Q: I plan to buy an Nvidia RTX 3080 because of its HDMI 2.1 support—it’ll pair nicely with my LG C9 TV. I’ve researched cables, but information about actual HDMI 2.1 48Gbps compliant ones is all over the place. Do you have a recommendation for what to buy?
If you’re able to shop at a physical store, the easiest solution is to look for an Ultra High Speed HDMI cable when they become available in Q4 2020. Cables with that specific label must support all HDMI 2.1 features, including bandwidth up to 48Gbps—and can only earn the designation after undergoing mandatory certification from the HDMI Licensing Administrator group, which oversees the HDMI specification. Genuine products will have an official QR code and hologram on the packaging that you can scan in a mobile app for verification.
However, those cables might not be available soon enough for your purposes—or perhaps you plan to shop online. In those cases, finding a suitable cable is trickier. You won’t be able to rely on the HDMI Licensing Administrator’s certification program, because no online database exists for customers to look up products manually. Scanning the packaging’s QR code and hologram is the only verification process available, and you have to have the item in hand for that.
When asked about this lack of support for online shoppers, the HDMI Licensing Administrator advised that consumers stick to trusted retailers and reliable brands to find HDMI 2.1 compatible cables. This is my advice as well, but more specifically, keep a sharp eye out while sifting through the options at e-tailers. The wording of product names will be very important.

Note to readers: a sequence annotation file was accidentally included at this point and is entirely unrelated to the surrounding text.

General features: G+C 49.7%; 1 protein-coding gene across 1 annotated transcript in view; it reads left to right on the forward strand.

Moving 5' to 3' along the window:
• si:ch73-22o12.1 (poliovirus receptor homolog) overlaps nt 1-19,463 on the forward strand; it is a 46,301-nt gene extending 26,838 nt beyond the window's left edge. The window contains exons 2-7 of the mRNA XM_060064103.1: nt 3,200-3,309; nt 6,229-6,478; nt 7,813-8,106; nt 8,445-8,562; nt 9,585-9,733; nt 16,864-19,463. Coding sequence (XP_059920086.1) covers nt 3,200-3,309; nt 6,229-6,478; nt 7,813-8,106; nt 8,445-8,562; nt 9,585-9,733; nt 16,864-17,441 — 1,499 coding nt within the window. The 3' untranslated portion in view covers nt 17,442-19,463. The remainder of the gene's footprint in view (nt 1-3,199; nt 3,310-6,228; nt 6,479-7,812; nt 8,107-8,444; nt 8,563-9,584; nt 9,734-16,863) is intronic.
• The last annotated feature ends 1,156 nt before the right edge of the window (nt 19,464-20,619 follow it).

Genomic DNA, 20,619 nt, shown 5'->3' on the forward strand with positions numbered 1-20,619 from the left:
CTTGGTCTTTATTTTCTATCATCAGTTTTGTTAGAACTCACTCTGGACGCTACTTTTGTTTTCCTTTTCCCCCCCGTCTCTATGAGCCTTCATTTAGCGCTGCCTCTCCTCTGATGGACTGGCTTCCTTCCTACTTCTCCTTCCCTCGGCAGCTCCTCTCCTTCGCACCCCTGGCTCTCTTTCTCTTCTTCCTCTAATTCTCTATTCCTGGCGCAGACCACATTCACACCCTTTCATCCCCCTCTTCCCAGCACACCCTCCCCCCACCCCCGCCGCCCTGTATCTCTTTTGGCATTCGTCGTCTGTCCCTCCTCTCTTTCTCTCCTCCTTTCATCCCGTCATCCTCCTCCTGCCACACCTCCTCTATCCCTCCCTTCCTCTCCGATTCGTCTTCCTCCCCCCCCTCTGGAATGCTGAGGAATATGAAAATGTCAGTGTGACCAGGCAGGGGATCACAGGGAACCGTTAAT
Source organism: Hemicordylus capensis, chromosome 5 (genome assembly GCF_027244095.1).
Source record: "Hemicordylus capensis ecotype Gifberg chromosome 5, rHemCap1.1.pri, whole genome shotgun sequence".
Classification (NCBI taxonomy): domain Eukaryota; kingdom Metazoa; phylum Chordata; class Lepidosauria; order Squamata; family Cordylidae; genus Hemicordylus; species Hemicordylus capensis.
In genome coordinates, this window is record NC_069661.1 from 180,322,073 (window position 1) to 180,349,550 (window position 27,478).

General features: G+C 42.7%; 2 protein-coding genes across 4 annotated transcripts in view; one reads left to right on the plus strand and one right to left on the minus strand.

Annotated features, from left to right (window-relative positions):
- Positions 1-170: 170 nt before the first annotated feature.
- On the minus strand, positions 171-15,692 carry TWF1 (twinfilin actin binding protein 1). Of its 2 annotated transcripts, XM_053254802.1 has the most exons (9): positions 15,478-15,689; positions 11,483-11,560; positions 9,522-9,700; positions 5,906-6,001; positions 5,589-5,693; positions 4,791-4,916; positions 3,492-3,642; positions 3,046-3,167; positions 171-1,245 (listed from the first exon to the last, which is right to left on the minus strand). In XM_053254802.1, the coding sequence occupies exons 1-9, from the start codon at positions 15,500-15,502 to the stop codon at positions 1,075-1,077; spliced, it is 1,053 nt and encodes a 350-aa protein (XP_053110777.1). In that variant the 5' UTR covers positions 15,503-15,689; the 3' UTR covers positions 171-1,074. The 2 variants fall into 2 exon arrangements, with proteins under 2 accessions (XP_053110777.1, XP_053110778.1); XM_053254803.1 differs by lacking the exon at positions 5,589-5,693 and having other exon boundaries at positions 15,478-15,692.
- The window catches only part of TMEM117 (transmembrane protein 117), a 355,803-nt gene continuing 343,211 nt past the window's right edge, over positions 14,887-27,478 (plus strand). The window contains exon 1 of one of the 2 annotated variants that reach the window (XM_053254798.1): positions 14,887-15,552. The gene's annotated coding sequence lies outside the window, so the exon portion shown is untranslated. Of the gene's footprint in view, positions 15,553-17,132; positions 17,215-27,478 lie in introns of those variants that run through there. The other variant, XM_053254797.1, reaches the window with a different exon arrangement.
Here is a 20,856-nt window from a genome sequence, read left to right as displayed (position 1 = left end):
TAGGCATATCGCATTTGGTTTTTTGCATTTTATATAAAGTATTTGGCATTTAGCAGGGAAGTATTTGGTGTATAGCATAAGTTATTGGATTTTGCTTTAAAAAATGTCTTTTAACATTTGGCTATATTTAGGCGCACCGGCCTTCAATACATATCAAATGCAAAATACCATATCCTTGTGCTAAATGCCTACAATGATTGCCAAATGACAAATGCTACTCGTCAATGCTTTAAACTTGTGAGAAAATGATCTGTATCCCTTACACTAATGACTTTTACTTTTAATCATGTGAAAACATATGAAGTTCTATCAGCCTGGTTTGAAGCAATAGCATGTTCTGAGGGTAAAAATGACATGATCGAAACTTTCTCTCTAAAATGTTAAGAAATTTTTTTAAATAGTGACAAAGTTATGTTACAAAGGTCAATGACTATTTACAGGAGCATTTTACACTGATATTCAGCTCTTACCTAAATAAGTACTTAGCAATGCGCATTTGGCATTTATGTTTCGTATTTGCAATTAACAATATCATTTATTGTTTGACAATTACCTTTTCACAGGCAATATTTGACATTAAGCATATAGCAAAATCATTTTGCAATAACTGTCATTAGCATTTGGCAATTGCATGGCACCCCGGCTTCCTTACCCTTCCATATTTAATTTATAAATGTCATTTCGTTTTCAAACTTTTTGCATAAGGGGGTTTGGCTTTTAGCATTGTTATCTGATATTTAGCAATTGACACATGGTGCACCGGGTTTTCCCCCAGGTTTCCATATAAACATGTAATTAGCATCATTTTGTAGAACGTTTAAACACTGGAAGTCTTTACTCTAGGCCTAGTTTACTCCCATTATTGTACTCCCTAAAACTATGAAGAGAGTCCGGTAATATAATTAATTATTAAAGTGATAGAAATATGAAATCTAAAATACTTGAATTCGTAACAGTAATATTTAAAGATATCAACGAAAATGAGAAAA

Look for the phrase “certified Ultra High Speed” in the product name when searching for cables, and stick to cables sold by well-known manufacturers like Belkin or even Monoprice. (The latter isn’t often seen in stores, but has been around a long time online.) Also do your shopping at e-tailers that don’t mix third-party merchandise with their own in the same warehouse (i.e., Amazon), to reduce the risk of buying counterfeit goods. And finally, expect to pay a bit more for cables labeled this way.
You’ll of course still want to verify authenticity by looking for a QR code (and scanning it) when the package arrives. On this point, the HDMI Licensing Administrator advised buying from a retailer with “a good return policy.”
Alternatively, you can try your luck with cables from established companies that have features matching HDMI 2.1’s demands—like this $14 Monoprice cable. For the first wave of RTX 30-series card buyers, such a choice is the only route available; no Ultra High Speed cables are even out yet. Again, you’ll want to buy from a retailer with a hassle-free return policy (ideally, no restocking fees even if the packaging is open) in case the advertised specs can’t deliver the experience you want.
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